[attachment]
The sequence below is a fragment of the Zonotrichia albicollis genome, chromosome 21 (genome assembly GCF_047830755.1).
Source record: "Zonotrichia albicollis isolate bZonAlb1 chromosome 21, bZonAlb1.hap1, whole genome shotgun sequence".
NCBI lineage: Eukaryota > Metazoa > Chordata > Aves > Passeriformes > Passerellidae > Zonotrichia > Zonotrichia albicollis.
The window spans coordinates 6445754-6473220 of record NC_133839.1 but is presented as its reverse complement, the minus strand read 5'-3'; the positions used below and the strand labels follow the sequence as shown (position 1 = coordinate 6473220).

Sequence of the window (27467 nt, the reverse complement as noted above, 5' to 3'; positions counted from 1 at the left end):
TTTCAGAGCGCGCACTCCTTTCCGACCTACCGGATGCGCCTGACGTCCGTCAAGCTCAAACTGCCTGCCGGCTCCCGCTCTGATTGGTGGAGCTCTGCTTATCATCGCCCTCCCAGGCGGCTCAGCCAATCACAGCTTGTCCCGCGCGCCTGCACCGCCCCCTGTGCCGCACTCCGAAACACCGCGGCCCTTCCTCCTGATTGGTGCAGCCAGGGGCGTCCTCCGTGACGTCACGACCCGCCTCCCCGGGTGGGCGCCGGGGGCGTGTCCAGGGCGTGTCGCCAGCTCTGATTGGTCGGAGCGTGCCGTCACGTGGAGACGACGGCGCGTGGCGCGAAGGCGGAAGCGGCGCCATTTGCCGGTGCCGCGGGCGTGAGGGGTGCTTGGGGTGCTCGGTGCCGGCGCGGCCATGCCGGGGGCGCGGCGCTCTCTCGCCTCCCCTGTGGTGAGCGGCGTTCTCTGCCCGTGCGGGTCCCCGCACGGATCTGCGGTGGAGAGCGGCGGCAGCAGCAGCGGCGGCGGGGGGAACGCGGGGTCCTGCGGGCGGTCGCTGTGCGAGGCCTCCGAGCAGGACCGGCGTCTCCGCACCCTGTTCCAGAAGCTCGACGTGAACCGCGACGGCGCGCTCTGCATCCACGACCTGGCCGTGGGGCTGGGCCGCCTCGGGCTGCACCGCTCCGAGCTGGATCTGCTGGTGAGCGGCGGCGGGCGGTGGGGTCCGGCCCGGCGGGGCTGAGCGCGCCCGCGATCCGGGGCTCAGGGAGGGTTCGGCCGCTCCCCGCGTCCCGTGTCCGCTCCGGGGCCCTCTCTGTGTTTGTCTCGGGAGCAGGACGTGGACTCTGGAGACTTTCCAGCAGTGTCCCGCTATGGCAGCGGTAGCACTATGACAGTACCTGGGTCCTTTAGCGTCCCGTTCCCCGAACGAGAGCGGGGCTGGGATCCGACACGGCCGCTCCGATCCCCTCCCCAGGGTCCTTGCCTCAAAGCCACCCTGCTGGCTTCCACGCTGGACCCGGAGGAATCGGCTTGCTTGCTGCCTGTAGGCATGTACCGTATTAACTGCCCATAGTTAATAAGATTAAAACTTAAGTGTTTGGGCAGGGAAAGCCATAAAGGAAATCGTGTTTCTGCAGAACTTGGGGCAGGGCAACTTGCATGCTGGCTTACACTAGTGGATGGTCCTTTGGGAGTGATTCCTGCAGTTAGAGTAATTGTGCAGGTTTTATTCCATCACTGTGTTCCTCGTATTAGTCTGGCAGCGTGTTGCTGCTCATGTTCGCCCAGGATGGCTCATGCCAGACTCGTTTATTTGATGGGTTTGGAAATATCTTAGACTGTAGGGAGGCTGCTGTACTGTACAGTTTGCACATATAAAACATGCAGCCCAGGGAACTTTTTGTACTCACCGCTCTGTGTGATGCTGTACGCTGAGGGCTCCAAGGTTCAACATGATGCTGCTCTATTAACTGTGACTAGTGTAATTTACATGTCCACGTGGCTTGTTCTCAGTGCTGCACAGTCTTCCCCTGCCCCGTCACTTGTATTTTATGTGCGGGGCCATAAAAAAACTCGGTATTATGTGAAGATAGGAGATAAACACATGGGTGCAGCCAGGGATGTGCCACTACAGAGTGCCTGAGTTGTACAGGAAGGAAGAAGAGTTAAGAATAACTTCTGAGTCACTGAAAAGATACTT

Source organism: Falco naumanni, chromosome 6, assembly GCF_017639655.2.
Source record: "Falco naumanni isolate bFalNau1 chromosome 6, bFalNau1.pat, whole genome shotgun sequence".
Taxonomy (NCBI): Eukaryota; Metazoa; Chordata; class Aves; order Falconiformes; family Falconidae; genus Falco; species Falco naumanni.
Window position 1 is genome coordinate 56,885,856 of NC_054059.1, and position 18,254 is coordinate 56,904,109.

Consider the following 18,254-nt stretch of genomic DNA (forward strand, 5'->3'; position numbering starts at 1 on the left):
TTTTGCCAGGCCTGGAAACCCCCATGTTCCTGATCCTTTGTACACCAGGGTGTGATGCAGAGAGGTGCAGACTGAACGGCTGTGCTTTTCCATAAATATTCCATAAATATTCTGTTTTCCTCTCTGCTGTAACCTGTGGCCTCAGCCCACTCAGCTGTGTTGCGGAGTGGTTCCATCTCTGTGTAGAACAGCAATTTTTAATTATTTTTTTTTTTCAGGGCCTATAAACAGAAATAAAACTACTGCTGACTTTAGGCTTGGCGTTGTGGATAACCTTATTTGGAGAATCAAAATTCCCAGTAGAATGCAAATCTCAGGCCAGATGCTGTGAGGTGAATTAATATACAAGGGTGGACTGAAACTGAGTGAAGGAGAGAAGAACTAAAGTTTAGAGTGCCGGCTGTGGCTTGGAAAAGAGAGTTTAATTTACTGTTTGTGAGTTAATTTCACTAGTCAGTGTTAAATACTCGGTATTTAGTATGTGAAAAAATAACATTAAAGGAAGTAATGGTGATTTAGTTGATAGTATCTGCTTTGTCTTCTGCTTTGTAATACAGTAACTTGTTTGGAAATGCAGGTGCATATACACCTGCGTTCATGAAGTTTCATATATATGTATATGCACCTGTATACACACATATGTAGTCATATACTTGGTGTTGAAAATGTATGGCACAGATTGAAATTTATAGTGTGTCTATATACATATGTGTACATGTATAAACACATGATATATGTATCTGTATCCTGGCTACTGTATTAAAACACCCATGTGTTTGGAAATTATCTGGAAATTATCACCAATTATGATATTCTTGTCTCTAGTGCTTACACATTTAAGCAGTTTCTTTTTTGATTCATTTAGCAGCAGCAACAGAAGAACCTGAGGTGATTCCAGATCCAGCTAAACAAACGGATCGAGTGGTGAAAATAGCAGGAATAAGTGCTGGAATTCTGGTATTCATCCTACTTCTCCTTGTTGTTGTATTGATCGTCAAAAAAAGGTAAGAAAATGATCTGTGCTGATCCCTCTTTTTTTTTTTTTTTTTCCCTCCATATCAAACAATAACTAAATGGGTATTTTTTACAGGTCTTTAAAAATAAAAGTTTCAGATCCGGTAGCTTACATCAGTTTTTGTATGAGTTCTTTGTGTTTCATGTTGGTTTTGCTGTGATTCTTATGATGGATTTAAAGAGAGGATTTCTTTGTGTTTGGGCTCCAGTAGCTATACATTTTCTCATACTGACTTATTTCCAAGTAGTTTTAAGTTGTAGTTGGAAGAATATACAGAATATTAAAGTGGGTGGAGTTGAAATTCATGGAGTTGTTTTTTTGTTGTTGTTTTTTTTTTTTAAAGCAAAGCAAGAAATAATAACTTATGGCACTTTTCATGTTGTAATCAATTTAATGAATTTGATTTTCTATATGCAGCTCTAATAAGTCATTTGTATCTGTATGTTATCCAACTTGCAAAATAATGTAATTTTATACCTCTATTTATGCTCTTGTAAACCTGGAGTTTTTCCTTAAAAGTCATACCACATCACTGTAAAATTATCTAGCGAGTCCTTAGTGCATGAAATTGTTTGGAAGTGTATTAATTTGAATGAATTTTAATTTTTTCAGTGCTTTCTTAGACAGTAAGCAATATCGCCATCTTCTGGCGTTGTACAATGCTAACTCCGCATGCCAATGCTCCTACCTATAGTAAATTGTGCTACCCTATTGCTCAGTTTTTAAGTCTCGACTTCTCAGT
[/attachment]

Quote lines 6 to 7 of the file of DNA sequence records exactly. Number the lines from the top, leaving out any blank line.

TTTCAGAGCGCGCACTCCTTTCCGACCTACCGGATGCGCCTGACGTCCGTCAAGCTCAAACTGCCTGCCGGCTCCCGCTCTGATTGGTGGAGCTCTGCTTATCATCGCCCTCCCAGGCGGCTCAGCCAATCACAGCTTGTCCCGCGCGCCTGCACCGCCCCCTGTGCCGCACTCCGAAACACCGCGGCCCTTCCTCCTGATTGGTGCAGCCAGGGGCGTCCTCCGTGACGTCACGACCCGCCTCCCCGGGTGGGCGCCGGGGGCGTGTCCAGGGCGTGTCGCCAGCTCTGATTGGTCGGAGCGTGCCGTCACGTGGAGACGACGGCGCGTGGCGCGAAGGCGGAAGCGGCGCCATTTGCCGGTGCCGCGGGCGTGAGGGGTGCTTGGGGTGCTCGGTGCCGGCGCGGCCATGCCGGGGGCGCGGCGCTCTCTCGCCTCCCCTGTGGTGAGCGGCGTTCTCTGCCCGTGCGGGTCCCCGCACGGATCTGCGGTGGAGAGCGGCGGCAGCAGCAGCGGCGGCGGGGGGAACGCGGGGTCCTGCGGGCGGTCGCTGTGCGAGGCCTCCGAGCAGGACCGGCGTCTCCGCACCCTGTTCCAGAAGCTCGACGTGAACCGCGACGGCGCGCTCTGCATCCACGACCTGGCCGTGGGGCTGGGCCGCCTCGGGCTGCACCGCTCCGAGCTGGATCTGCTGGTGAGCGGCGGCGGGCGGTGGGGTCCGGCCCGGCGGGGCTGAGCGCGCCCGCGATCCGGGGCTCAGGGAGGGTTCGGCCGCTCCCCGCGTCCCGTGTCCGCTCCGGGGCCCTCTCTGTGTTTGTCTCGGGAGCAGGACGTGGACTCTGGAGACTTTCCAGCAGTGTCCCGCTATGGCAGCGGTAGCACTATGACAGTACCTGGGTCCTTTAGCGTCCCGTTCCCCGAACGAGAGCGGGGCTGGGATCCGACACGGCCGCTCCGATCCCCTCCCCAGGGTCCTTGCCTCAAAGCCACCCTGCTGGCTTCCACGCTGGACCCGGAGGAATCGGCTTGCTTGCTGCCTGTAGGCATGTACCGTATTAACTGCCCATAGTTAATAAGATTAAAACTTAAGTGTTTGGGCAGGGAAAGCCATAAAGGAAATCGTGTTTCTGCAGAACTTGGGGCAGGGCAACTTGCATGCTGGCTTACACTAGTGGATGGTCCTTTGGGAGTGATTCCTGCAGTTAGAGTAATTGTGCAGGTTTTATTCCATCACTGTGTTCCTCGTATTAGTCTGGCAGCGTGTTGCTGCTCATGTTCGCCCAGGATGGCTCATGCCAGACTCGTTTATTTGATGGGTTTGGAAATATCTTAGACTGTAGGGAGGCTGCTGTACTGTACAGTTTGCACATATAAAACATGCAGCCCAGGGAACTTTTTGTACTCACCGCTCTGTGTGATGCTGTACGCTGAGGGCTCCAAGGTTCAACATGATGCTGCTCTATTAACTGTGACTAGTGTAATTTACATGTCCACGTGGCTTGTTCTCAGTGCTGCACAGTCTTCCCCTGCCCCGTCACTTGTATTTTATGTGCGGGGCCATAAAAAAACTCGGTATTATGTGAAGATAGGAGATAAACACATGGGTGCAGCCAGGGATGTGCCACTACAGAGTGCCTGAGTTGTACAGGAAGGAAGAAGAGTTAAGAATAACTTCTGAGTCACTGAAAAGATACTT

Source organism: Falco naumanni, chromosome 6, assembly GCF_017639655.2.